Meaningless! Meaningless! says the Teacher. Utterly meaningless! Everything is meaningless.
What do people gain from all their labours at which they toil under the sun? Generations come and generations go, but the earth remains forever. The sun rises and the sun sets, and hurries back to where it rises. The wind blows to the south and turns to the north; round and round it goes, ever returning on its course.
All streams flow into the sea, yet the sea is never full. To the place the streams come from, there they return again. All things are wearisome, more than one can say.
Oh dear, it may be good poetry, but not the most upbeat view of the world. I don’t think you would hear these words at a seminar on the power of positive thinking. Nevertheless, the words are true and at its best it does remind us of both the ambiguities and the great cycle of life and nature.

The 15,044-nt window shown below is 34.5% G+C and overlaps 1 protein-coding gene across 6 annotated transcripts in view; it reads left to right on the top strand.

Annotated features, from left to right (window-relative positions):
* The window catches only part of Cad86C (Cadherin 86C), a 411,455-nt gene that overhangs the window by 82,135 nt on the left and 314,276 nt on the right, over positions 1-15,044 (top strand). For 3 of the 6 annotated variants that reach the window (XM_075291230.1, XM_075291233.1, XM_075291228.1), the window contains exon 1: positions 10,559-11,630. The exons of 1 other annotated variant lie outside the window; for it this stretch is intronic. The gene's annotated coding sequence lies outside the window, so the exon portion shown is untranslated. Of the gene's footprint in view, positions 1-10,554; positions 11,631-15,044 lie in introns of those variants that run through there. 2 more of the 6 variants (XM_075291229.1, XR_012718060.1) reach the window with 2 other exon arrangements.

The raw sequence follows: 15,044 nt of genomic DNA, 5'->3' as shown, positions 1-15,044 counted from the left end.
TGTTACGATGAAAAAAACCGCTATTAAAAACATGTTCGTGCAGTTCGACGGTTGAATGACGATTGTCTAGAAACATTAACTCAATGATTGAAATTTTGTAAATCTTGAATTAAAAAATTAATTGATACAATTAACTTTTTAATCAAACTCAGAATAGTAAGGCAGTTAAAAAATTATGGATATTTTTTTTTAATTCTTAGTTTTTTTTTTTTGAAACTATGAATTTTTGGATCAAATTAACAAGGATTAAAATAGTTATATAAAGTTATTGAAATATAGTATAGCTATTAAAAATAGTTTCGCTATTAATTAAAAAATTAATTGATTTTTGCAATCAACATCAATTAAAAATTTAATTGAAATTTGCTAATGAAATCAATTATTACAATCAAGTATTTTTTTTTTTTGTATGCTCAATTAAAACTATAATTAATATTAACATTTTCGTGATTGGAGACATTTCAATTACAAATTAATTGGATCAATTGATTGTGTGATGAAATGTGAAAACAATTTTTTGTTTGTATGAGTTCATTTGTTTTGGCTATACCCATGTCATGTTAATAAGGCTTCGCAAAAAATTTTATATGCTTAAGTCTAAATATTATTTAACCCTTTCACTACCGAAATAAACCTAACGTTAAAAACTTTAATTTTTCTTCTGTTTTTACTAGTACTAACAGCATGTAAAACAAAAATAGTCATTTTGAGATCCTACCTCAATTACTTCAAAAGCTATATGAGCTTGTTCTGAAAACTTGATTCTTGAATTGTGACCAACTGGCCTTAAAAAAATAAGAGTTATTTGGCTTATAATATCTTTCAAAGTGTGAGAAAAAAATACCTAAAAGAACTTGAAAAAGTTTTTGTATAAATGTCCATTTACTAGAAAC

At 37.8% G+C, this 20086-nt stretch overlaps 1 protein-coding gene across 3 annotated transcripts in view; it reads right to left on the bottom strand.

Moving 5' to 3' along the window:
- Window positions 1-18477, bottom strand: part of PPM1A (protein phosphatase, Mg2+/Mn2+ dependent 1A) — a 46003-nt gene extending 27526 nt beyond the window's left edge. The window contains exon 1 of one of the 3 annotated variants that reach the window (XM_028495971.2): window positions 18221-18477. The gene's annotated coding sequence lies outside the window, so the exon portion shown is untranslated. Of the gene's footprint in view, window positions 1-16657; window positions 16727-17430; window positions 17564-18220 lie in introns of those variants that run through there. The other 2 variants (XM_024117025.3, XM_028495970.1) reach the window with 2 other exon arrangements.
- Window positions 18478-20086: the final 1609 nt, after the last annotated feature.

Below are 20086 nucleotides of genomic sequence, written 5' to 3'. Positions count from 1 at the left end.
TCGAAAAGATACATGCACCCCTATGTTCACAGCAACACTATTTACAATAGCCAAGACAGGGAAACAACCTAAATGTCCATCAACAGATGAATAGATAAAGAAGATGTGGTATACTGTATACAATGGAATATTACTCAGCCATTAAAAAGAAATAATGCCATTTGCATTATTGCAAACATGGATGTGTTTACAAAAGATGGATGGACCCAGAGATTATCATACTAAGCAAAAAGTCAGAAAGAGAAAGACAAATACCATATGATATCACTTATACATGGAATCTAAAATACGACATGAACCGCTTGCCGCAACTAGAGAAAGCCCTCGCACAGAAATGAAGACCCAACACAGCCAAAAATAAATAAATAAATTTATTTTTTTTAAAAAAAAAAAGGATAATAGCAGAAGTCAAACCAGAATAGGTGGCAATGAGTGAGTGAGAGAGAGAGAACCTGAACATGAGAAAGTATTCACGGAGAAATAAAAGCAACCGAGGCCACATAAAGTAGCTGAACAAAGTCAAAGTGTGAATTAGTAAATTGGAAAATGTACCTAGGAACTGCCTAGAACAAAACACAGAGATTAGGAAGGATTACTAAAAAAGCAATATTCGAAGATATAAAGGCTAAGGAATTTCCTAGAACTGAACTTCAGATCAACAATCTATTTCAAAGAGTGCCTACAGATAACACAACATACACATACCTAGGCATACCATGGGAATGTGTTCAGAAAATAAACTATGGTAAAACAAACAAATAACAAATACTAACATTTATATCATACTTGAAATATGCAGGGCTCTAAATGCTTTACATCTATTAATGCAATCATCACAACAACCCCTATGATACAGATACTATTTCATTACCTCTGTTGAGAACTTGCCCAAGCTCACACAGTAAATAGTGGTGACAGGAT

Some words from the preacher
Before I get to Chapter 3 and the words Barbara read earlier, let me quote a few other passages from this unknown writer. After a lengthy tirade about the meaningless of seeking wisdom and knowledge, come at least some positive words:
A person can do nothing better than to eat and drink and find satisfaction in their own toil. This too, I see is from the hand of God, for without him, who can eat or find enjoyment?
But soon he is back to his favourite theme:
Whoever loves money never has enough; whoever loves wealth is never satisfied with their income. This too is meaningless. As goods increase, so do those who consume them. And what benefit are they to the owners except to feast their eyes on them?
To the person who pleases God, God gives wisdom, knowledge and happiness, but to those who miss the mark, God gives the task of gathering and storing up wealth so as to hand it over to someone else. Chasing wealth is just a chasing after the wind.
That’s a bit more interesting. We begin to see that the preacher is an observer of life and human nature. Get as much wealth as you can and one day it will belong to someone else. It reminds me of the man who wrote in the first line of his last will and testament: Being of sound mind, I spent it all!